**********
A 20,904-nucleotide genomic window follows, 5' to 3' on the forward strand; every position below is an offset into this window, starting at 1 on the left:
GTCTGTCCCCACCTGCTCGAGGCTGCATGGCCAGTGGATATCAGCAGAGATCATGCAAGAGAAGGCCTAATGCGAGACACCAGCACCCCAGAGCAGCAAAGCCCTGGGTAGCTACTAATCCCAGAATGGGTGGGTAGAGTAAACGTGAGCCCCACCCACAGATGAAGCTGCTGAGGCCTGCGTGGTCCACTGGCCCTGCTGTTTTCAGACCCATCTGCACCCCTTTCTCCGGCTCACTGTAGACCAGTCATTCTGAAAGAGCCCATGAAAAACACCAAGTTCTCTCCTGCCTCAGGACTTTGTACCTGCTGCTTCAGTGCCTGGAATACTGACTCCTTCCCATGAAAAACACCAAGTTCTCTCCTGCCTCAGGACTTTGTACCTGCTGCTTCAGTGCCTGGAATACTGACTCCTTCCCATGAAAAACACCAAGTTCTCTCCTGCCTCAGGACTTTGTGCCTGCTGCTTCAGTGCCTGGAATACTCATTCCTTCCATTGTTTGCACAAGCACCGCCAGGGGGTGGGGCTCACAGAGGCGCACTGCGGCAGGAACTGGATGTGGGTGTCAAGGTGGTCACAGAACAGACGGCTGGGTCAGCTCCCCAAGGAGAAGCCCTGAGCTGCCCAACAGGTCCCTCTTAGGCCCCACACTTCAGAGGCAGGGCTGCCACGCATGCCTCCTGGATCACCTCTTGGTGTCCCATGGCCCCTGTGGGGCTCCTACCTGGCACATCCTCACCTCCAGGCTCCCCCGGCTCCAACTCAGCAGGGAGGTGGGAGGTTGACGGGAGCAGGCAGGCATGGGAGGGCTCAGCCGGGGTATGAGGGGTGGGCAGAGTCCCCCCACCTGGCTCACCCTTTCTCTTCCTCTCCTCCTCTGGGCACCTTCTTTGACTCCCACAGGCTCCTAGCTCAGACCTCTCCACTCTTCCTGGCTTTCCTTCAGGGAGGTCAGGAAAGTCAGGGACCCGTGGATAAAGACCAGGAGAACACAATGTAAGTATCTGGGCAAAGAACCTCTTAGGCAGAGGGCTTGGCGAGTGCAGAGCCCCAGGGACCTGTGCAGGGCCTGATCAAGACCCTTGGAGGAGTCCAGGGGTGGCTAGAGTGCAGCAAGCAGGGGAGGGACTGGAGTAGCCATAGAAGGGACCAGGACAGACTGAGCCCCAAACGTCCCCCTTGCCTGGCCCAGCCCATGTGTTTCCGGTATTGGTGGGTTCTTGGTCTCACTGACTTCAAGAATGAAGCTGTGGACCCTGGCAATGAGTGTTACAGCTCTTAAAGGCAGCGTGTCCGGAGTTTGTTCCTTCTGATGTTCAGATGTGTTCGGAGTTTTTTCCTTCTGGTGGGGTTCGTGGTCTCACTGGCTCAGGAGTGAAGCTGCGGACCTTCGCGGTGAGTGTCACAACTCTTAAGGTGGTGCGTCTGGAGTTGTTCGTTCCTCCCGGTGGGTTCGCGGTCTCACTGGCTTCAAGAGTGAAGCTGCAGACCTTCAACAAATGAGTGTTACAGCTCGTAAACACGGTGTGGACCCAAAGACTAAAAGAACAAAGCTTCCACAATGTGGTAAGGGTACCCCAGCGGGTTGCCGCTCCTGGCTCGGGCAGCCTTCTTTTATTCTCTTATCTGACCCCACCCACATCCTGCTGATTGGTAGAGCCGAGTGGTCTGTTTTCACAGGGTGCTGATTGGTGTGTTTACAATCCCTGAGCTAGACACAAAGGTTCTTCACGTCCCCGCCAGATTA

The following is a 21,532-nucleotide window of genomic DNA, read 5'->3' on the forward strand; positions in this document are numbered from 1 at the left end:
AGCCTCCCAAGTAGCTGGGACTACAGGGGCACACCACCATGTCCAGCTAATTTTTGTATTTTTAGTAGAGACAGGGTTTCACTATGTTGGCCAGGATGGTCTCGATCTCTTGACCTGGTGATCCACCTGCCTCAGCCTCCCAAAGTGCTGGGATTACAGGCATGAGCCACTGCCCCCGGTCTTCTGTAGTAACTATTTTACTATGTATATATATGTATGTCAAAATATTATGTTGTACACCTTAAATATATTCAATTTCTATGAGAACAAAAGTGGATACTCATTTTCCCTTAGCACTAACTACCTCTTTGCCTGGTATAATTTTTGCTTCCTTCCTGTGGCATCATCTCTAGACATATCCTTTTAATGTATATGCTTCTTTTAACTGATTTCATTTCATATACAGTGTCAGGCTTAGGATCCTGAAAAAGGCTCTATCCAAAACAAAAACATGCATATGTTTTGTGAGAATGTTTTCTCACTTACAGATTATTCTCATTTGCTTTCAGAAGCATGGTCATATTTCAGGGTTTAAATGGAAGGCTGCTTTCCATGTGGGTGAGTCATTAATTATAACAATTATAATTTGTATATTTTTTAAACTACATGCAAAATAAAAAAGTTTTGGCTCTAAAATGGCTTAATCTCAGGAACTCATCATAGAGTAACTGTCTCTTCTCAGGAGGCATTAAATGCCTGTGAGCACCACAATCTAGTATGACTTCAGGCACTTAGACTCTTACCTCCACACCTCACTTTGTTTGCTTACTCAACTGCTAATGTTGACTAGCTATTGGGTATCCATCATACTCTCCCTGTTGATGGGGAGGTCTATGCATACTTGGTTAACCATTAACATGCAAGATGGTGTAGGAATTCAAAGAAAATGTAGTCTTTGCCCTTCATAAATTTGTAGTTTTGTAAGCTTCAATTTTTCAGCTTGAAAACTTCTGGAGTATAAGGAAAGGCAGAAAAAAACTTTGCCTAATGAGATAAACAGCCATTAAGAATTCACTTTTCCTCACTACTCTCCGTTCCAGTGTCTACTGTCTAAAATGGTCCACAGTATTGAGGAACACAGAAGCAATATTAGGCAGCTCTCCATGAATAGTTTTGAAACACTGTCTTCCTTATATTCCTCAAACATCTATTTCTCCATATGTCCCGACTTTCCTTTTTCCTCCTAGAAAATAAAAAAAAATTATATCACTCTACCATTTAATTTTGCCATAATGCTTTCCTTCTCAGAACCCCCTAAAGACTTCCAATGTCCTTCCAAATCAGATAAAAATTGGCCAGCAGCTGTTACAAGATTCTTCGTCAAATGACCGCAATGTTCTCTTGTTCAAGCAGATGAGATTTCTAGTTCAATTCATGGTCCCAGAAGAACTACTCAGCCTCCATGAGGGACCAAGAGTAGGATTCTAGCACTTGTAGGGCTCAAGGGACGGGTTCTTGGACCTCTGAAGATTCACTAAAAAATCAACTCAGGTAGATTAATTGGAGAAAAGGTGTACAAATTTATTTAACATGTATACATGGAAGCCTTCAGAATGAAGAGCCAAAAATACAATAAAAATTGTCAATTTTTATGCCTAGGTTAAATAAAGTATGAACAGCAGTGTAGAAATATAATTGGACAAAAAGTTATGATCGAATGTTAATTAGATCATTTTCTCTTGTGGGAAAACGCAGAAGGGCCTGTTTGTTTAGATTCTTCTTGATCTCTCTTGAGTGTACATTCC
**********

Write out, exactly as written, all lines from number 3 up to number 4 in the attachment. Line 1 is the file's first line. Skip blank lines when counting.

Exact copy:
The following is a 21,532-nucleotide window of genomic DNA, read 5'->3' on the forward strand; positions in this document are numbered from 1 at the left end:
AGCCTCCCAAGTAGCTGGGACTACAGGGGCACACCACCATGTCCAGCTAATTTTTGTATTTTTAGTAGAGACAGGGTTTCACTATGTTGGCCAGGATGGTCTCGATCTCTTGACCTGGTGATCCACCTGCCTCAGCCTCCCAAAGTGCTGGGATTACAGGCATGAGCCACTGCCCCCGGTCTTCTGTAGTAACTATTTTACTATGTATATATATGTATGTCAAAATATTATGTTGTACACCTTAAATATATTCAATTTCTATGAGAACAAAAGTGGATACTCATTTTCCCTTAGCACTAACTACCTCTTTGCCTGGTATAATTTTTGCTTCCTTCCTGTGGCATCATCTCTAGACATATCCTTTTAATGTATATGCTTCTTTTAACTGATTTCATTTCATATACAGTGTCAGGCTTAGGATCCTGAAAAAGGCTCTATCCAAAACAAAAACATGCATATGTTTTGTGAGAATGTTTTCTCACTTACAGATTATTCTCATTTGCTTTCAGAAGCATGGTCATATTTCAGGGTTTAAATGGAAGGCTGCTTTCCATGTGGGTGAGTCATTAATTATAACAATTATAATTTGTATATTTTTTAAACTACATGCAAAATAAAAAAGTTTTGGCTCTAAAATGGCTTAATCTCAGGAACTCATCATAGAGTAACTGTCTCTTCTCAGGAGGCATTAAATGCCTGTGAGCACCACAATCTAGTATGACTTCAGGCACTTAGACTCTTACCTCCACACCTCACTTTGTTTGCTTACTCAACTGCTAATGTTGACTAGCTATTGGGTATCCATCATACTCTCCCTGTTGATGGGGAGGTCTATGCATACTTGGTTAACCATTAACATGCAAGATGGTGTAGGAATTCAAAGAAAATGTAGTCTTTGCCCTTCATAAATTTGTAGTTTTGTAAGCTTCAATTTTTCAGCTTGAAAACTTCTGGAGTATAAGGAAAGGCAGAAAAAAACTTTGCCTAATGAGATAAACAGCCATTAAGAATTCACTTTTCCTCACTACTCTCCGTTCCAGTGTCTACTGTCTAAAATGGTCCACAGTATTGAGGAACACAGAAGCAATATTAGGCAGCTCTCCATGAATAGTTTTGAAACACTGTCTTCCTTATATTCCTCAAACATCTATTTCTCCATATGTCCCGACTTTCCTTTTTCCTCCTAGAAAATAAAAAAAAATTATATCACTCTACCATTTAATTTTGCCATAATGCTTTCCTTCTCAGAACCCCCTAAAGACTTCCAATGTCCTTCCAAATCAGATAAAAATTGGCCAGCAGCTGTTACAAGATTCTTCGTCAAATGACCGCAATGTTCTCTTGTTCAAGCAGATGAGATTTCTAGTTCAATTCATGGTCCCAGAAGAACTACTCAGCCTCCATGAGGGACCAAGAGTAGGATTCTAGCACTTGTAGGGCTCAAGGGACGGGTTCTTGGACCTCTGAAGATTCACTAAAAAATCAACTCAGGTAGATTAATTGGAGAAAAGGTGTACAAATTTATTTAACATGTATACATGGAAGCCTTCAGAATGAAGAGCCAAAAATACAATAAAAATTGTCAATTTTTATGCCTAGGTTAAATAAAGTATGAACAGCAGTGTAGAAATATAATTGGACAAAAAGTTATGATCGAATGTTAATTAGATCATTTTCTCTTGTGGGAAAACGCAGAAGGGCCTGTTTGTTTAGATTCTTCTTGATCTCTCTTGAGTGTACATTCC